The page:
Update: Two down-bound lanes now open for Claremont Access, Sherman Access to be reduced to one lane starting April 1
Hamilton's Biosolids Master Plan (PDF, 1.5 MB) provides direction for the management of biosolids that are generated from the City’s wastewater treatment plants for the next 20 years and beyond. Biosolids are defined as a nutrient and organic byproduct of the wastewater treatment process. Currently, most of the biosolids are used as a soil amendment. In recent years, however, some biosolids have had to be landfilled due to limitations in soil availability.
The purpose of the BioSolids Master Plan is to:
- Address current concerns, and to plan for the long-term sustainable management of biosolids at wastewater treatment plants.
- Recommend thermal reduction for biosolids management and continue the use of digestion for energy production through co-generation.
Through a Master Planning approach under the Municipal Engineers Association’s (MEA) Municipal Class Environmental Assessment (Class EA) process, a long-term strategy for the environmentally sustainable, reliable, and cost-effective management of the City of Hamilton’s biosolids was identified.
The Master Planning approach included input from the City, stakeholders, the public, and the City’s consulting team. A City Technical Steering Committee (TSC) and a Stakeholder Advisory Committee (SAC), comprising a wide range of participants, were involved throughout the project. Two Public Information Centres were held during the project to solicit public input into the decision making process.
Currently, the City contracts the disposal of its biosolids, which are a product of wastewater treatmentafter stabilization and dewatering, by way of land application through a contractor. Increasingly stringentregulations and limitations in land availability at critical times have negatively influenced the sustainability of the land application approach. Periodically, limitations in the ability to land apply the biosolids results in long term storage or landfilling of the biosolids.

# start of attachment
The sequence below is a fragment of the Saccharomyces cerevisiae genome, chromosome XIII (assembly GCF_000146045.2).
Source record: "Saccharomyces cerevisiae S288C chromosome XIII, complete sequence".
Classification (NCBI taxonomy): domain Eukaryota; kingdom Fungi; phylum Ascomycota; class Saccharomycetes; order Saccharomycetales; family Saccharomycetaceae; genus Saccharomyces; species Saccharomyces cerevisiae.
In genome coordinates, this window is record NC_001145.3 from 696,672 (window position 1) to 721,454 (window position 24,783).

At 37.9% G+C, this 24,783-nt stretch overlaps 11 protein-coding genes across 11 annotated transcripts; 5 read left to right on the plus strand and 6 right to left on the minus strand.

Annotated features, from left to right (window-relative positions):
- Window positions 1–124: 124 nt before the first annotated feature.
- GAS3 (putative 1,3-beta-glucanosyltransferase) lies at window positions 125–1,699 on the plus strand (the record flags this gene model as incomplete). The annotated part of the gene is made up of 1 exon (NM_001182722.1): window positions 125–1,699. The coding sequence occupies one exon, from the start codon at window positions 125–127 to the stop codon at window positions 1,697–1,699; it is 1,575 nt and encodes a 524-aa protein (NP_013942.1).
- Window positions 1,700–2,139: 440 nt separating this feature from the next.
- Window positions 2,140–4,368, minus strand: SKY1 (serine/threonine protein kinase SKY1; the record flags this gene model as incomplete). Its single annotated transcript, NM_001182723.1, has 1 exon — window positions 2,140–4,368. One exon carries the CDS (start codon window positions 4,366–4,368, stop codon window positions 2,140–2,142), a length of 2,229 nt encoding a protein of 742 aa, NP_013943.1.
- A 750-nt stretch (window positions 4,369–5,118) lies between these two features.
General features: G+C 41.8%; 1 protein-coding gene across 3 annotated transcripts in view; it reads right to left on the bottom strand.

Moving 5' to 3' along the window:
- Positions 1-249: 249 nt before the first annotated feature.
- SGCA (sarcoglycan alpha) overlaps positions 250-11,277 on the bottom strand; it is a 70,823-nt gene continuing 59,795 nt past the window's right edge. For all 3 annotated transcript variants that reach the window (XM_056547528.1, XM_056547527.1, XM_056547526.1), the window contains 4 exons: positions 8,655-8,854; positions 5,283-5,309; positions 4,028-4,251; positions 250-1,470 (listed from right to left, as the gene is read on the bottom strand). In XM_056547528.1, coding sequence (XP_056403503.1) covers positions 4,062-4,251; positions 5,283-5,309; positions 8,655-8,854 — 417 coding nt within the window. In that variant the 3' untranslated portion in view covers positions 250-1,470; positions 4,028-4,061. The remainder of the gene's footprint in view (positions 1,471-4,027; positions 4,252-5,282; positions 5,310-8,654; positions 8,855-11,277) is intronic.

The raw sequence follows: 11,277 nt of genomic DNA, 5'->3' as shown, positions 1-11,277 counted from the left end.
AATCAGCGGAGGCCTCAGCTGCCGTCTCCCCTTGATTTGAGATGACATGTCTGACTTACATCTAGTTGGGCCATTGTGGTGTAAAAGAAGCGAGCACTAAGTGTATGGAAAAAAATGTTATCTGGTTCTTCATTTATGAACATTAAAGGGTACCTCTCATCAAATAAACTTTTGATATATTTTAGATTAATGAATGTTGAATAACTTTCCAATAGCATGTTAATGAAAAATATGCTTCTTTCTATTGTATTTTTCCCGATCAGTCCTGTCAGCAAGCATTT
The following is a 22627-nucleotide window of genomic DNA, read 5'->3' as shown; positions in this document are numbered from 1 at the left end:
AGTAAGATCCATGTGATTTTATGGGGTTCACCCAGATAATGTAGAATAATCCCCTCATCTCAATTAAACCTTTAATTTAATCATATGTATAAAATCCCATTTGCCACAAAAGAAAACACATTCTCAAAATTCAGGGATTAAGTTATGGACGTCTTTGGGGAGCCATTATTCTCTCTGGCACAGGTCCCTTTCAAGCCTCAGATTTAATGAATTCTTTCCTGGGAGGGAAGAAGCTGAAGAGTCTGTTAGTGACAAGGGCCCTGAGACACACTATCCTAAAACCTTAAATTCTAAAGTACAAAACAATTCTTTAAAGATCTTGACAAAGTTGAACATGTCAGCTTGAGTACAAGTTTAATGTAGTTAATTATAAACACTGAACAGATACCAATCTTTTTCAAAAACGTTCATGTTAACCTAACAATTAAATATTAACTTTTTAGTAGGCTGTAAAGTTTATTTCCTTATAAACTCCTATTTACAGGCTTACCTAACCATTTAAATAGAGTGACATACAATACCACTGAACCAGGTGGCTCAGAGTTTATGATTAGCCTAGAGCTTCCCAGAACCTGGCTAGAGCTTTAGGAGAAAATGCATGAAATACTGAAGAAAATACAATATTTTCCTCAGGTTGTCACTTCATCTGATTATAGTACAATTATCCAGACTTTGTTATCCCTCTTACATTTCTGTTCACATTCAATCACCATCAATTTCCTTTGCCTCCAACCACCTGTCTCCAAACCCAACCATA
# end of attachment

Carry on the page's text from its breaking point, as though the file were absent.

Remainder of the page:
A review of a long list of alternatives was completed using background documents provided to the TSC andSAC together with formal evaluation criteria. The short listed alternatives that were selected through thisevaluation included increased biosolids stabilization and/or thermal oxidation (incineration). A further review of the short- listed alternatives was completed. Through a rigorous evaluation of these alternatives, it was concluded that thermal oxidation/reduction (incineration) of the biosolids was the preferred alternative for the long term planning period. This management alternative was recommended together with continued biosolids stabilization using anaerobic digestion and cogeneration of heat and electrical power usingby-product methane gas prior to the dewatering and thermal oxidation process. This recommendation met the objectives set out for the Master Plan.
This Master Plan Report summarizes the planning approach, the evaluation of alternatives, the recommendations made, and the cost implications.
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